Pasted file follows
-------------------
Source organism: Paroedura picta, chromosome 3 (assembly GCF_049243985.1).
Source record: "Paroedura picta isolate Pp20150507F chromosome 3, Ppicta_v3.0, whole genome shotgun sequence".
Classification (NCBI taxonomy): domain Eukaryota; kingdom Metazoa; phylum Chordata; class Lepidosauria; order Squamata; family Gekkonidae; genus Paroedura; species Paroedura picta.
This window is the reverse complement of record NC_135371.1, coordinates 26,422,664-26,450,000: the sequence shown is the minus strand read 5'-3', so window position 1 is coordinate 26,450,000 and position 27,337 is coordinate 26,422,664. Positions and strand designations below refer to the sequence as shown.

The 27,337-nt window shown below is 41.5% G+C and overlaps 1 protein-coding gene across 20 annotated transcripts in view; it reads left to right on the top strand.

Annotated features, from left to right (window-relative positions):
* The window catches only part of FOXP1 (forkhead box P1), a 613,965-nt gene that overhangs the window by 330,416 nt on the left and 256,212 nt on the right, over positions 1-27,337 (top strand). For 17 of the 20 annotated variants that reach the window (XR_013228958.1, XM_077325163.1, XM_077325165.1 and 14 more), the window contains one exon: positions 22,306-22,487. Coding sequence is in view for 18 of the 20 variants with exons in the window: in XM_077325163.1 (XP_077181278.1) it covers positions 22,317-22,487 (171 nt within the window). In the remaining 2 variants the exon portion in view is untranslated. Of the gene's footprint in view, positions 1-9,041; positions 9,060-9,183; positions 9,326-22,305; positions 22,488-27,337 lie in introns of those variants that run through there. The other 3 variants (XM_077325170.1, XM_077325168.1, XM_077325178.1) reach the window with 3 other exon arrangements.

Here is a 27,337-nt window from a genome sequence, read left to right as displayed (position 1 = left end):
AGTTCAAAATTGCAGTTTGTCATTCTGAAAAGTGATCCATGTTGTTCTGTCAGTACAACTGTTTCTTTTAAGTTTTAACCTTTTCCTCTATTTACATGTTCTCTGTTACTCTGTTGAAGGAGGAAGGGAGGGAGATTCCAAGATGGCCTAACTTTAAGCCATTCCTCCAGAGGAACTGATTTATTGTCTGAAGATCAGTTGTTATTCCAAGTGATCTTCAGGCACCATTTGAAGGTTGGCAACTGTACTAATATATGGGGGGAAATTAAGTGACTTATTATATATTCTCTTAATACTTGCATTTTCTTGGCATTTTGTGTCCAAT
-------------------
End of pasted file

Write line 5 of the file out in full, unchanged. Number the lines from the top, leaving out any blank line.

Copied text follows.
The 27,337-nt window shown below is 41.5% G+C and overlaps 1 protein-coding gene across 20 annotated transcripts in view; it reads left to right on the top strand.